In 2008, by initiative of the Museo del Dibujo y la Ilustración and under the curator Mercedes Casanegra, the company Subterráneos de Buenos Aires created two murals of Mafalda in the estación Perú in the Plaza de Mayo. In 2009, Quino participated with an original work of Mafalda, created for El Mundo, in the Bicentenial: 200 years of Graphic Humor that the Museo del Dibujo y la Ilustración held in the Museo Eduardo Sívori of Buenos Aires.

Later works[edit]

While Mafalda continued to be used for human rights campaigns in Argentina and abroad, Quino dedicated himself to writing other editorial-style comics. The comics were published in Argentina and abroad. Since 1982, the Argentine newspaper Clarín has published his cartoons weekly.

After visiting Cuban cartoon director Juan Padrón, the two produced a series of cartoons. Between 1986 and 1988, they made six Quinoscopio cartoons through the Instituto Cubano del Arte e Industrias Cinematográficos, none of which were longer than six minutes.[7] In addition, the pair worked on 104 short Mafalda cartoons in 1994. While Mafalda concentrated on children and their innocent, realistic view of the world, his later comics featured ordinary people with ordinary feelings. The humor is characteristically cynical, often poking fun of real-life situations, such as marriage, technology, authority and food. Collected in numerous volumes by Argentine publisher Ediciones de la Flor, these comics are readily available.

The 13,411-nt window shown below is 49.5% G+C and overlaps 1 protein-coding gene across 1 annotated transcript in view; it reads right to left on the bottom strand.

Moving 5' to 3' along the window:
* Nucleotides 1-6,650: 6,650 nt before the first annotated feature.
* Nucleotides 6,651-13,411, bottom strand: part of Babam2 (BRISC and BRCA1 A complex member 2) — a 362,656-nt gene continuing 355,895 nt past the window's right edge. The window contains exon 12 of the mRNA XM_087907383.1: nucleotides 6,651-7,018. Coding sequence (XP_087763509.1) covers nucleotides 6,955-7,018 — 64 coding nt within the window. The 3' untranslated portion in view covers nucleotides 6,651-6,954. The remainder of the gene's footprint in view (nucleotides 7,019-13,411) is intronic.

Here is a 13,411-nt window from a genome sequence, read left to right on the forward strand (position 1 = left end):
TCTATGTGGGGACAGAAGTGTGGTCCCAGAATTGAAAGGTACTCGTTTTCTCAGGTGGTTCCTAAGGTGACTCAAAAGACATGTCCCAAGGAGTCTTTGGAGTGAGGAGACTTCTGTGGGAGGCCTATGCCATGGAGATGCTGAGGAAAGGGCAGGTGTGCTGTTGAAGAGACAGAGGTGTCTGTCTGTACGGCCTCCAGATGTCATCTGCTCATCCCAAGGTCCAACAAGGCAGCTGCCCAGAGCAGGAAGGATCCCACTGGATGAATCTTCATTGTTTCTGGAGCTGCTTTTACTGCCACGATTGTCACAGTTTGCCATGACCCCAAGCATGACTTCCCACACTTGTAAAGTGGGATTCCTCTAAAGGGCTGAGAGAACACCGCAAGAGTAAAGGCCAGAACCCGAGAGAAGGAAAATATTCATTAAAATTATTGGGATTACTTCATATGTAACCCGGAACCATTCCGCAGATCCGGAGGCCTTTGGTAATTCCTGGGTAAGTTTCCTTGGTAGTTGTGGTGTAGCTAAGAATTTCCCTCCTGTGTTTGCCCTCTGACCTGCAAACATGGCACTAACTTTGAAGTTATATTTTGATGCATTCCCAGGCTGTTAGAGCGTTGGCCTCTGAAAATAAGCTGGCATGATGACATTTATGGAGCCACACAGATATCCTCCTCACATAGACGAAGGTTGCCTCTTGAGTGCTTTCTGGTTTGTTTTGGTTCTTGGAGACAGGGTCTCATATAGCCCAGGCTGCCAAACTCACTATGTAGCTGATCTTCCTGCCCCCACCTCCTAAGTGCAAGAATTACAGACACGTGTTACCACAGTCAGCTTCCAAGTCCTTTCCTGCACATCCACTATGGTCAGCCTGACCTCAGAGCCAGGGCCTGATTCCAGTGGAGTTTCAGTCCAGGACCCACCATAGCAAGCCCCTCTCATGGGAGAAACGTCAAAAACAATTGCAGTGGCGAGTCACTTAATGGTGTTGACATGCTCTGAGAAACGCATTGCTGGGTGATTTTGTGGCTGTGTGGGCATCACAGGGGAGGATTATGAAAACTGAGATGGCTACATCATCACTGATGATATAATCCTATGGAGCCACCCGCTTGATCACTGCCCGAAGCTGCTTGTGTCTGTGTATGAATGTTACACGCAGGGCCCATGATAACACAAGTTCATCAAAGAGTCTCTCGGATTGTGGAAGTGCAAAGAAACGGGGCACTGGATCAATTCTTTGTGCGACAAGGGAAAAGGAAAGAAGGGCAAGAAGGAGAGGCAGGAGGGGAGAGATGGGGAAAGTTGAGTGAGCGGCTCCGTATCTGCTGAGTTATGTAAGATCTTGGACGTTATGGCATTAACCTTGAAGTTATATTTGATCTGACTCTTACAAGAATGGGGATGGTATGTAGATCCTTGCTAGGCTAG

Personal life[edit]

In 1960, he married Alicia Colombo, but the couple never had children.[3] Starting in 1976, Quino and his wife lived his exile in Milan, Italy for several years before returning to Argentina. He is an agnostic.[8]

Works[edit]

A portion of Quino's work resides at Vanderbilt University's Special Collections Library, as part of their Eduardo Rosenzvaig collection.[9]

Prizes and honors[edit]

The kind of ideas that he works with are one of the most difficult, and I am amazed at their variety and depth. Also, he knows how to draw, and to draw in a funny way. I think that he is a giant.Charles M. Schulz

Quino has won many international prizes and honors throughout his career. In 1982, Quino was chosen Cartoonist of the Year by fellow cartoonists around the world, and has won twice the Konex Platinum Prize for Visual Arts. In 1988, he was named an "Illustrious Citizen" of Mendoza. In 2000 he received the second Quevedos Prize for graphical humor. In March 2014 he was awarded the French Legion of Honour.[10] Additionally, Buenos Aires' Colegiales neighborhood named their plaza Plaza Mafalda.

In 2014 Quino was awarded the Prince of Asturias award in recognition of his work, 50 years after creating the character of Mafalda. He received the prize from the hands of the King Felipe VI of Spain on October 24, 2014 in a ceremony in Oviedo, Spain.

References[edit]

External links[edit]